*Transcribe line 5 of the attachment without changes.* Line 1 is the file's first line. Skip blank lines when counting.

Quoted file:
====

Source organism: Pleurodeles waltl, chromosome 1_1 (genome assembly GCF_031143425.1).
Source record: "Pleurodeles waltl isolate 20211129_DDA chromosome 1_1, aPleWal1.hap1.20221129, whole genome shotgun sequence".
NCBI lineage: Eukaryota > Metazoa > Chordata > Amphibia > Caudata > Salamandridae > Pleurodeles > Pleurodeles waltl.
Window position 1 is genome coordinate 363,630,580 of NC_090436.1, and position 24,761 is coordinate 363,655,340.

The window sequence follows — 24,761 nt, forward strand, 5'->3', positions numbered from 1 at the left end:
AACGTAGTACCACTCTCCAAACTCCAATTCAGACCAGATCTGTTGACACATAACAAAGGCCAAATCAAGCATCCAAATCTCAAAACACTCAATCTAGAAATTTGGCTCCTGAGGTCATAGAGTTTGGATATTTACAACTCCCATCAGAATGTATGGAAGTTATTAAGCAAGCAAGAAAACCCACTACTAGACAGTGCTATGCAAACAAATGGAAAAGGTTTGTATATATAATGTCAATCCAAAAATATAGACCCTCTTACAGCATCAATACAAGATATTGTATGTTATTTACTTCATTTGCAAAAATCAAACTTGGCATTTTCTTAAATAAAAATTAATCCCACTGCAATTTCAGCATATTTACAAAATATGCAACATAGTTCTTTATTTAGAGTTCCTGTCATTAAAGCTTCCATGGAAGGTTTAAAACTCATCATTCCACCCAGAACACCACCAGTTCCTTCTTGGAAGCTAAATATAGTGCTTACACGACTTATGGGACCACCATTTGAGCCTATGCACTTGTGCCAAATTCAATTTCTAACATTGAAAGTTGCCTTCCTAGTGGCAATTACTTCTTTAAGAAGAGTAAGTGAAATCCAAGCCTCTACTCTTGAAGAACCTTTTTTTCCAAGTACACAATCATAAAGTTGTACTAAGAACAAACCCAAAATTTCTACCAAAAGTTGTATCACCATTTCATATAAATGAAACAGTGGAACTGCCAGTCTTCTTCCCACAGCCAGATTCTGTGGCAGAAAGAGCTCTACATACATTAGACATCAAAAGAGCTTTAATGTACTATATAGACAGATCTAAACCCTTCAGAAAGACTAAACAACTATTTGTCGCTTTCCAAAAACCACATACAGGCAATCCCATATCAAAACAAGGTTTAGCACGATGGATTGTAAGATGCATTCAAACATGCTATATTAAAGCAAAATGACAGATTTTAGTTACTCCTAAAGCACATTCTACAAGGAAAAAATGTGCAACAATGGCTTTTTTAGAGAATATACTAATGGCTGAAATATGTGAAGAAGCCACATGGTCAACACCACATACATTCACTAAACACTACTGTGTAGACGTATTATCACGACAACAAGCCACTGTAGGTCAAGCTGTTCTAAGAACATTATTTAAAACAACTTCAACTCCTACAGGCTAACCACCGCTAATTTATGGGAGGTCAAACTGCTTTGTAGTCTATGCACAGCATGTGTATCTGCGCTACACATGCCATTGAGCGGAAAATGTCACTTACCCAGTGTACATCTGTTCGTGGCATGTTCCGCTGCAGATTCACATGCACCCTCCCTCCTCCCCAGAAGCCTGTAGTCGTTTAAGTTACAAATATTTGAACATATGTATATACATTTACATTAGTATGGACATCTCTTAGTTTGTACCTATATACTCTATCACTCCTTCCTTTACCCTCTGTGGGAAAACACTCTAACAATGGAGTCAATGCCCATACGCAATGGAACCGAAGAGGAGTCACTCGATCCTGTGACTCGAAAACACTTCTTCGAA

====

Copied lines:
The window sequence follows — 24,761 nt, forward strand, 5'->3', positions numbered from 1 at the left end: